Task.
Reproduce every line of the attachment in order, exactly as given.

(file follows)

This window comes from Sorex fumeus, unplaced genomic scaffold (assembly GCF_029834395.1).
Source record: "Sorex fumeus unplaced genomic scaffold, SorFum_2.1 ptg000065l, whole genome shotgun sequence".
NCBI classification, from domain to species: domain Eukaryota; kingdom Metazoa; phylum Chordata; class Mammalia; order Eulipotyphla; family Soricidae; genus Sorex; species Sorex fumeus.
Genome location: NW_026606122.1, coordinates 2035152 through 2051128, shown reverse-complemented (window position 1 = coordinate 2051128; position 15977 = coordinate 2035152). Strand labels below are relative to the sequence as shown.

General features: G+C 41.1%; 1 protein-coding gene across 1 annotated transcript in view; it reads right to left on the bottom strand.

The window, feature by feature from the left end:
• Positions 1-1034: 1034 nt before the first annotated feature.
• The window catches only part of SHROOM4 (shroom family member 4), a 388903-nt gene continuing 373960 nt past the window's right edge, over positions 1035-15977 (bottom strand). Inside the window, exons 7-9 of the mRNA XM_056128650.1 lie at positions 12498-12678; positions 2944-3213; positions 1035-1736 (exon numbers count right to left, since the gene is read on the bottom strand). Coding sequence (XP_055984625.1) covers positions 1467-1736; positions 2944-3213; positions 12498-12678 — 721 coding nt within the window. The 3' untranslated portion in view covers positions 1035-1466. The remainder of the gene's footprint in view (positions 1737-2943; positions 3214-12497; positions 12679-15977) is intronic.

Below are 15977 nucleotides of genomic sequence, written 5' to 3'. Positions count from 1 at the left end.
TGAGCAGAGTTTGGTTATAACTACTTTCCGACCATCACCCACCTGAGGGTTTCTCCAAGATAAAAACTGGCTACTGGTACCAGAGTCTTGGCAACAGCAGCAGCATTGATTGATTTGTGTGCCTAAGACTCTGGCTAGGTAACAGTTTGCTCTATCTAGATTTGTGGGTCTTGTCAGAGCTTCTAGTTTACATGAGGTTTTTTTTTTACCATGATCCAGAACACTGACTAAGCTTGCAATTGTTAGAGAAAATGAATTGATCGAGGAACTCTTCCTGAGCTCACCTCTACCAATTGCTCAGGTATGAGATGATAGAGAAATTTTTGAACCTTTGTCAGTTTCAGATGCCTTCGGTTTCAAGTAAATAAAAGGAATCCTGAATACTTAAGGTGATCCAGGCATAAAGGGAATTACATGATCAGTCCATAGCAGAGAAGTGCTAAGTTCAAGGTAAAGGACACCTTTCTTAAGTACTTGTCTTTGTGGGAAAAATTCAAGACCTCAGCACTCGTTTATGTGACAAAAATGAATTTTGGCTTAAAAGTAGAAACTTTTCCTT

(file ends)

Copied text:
This window comes from Sorex fumeus, unplaced genomic scaffold (assembly GCF_029834395.1).
Source record: "Sorex fumeus unplaced genomic scaffold, SorFum_2.1 ptg000065l, whole genome shotgun sequence".
NCBI classification, from domain to species: domain Eukaryota; kingdom Metazoa; phylum Chordata; class Mammalia; order Eulipotyphla; family Soricidae; genus Sorex; species Sorex fumeus.
Genome location: NW_026606122.1, coordinates 2035152 through 2051128, shown reverse-complemented (window position 1 = coordinate 2051128; position 15977 = coordinate 2035152). Strand labels below are relative to the sequence as shown.

General features: G+C 41.1%; 1 protein-coding gene across 1 annotated transcript in view; it reads right to left on the bottom strand.

The window, feature by feature from the left end:
• Positions 1-1034: 1034 nt before the first annotated feature.
• The window catches only part of SHROOM4 (shroom family member 4), a 388903-nt gene continuing 373960 nt past the window's right edge, over positions 1035-15977 (bottom strand). Inside the window, exons 7-9 of the mRNA XM_056128650.1 lie at positions 12498-12678; positions 2944-3213; positions 1035-1736 (exon numbers count right to left, since the gene is read on the bottom strand). Coding sequence (XP_055984625.1) covers positions 1467-1736; positions 2944-3213; positions 12498-12678 — 721 coding nt within the window. The 3' untranslated portion in view covers positions 1035-1466. The remainder of the gene's footprint in view (positions 1737-2943; positions 3214-12497; positions 12679-15977) is intronic.

Below are 15977 nucleotides of genomic sequence, written 5' to 3'. Positions count from 1 at the left end.
TGAGCAGAGTTTGGTTATAACTACTTTCCGACCATCACCCACCTGAGGGTTTCTCCAAGATAAAAACTGGCTACTGGTACCAGAGTCTTGGCAACAGCAGCAGCATTGATTGATTTGTGTGCCTAAGACTCTGGCTAGGTAACAGTTTGCTCTATCTAGATTTGTGGGTCTTGTCAGAGCTTCTAGTTTACATGAGGTTTTTTTTTTACCATGATCCAGAACACTGACTAAGCTTGCAATTGTTAGAGAAAATGAATTGATCGAGGAACTCTTCCTGAGCTCACCTCTACCAATTGCTCAGGTATGAGATGATAGAGAAATTTTTGAACCTTTGTCAGTTTCAGATGCCTTCGGTTTCAAGTAAATAAAAGGAATCCTGAATACTTAAGGTGATCCAGGCATAAAGGGAATTACATGATCAGTCCATAGCAGAGAAGTGCTAAGTTCAAGGTAAAGGACACCTTTCTTAAGTACTTGTCTTTGTGGGAAAAATTCAAGACCTCAGCACTCGTTTATGTGACAAAAATGAATTTTGGCTTAAAAGTAGAAACTTTTCCTT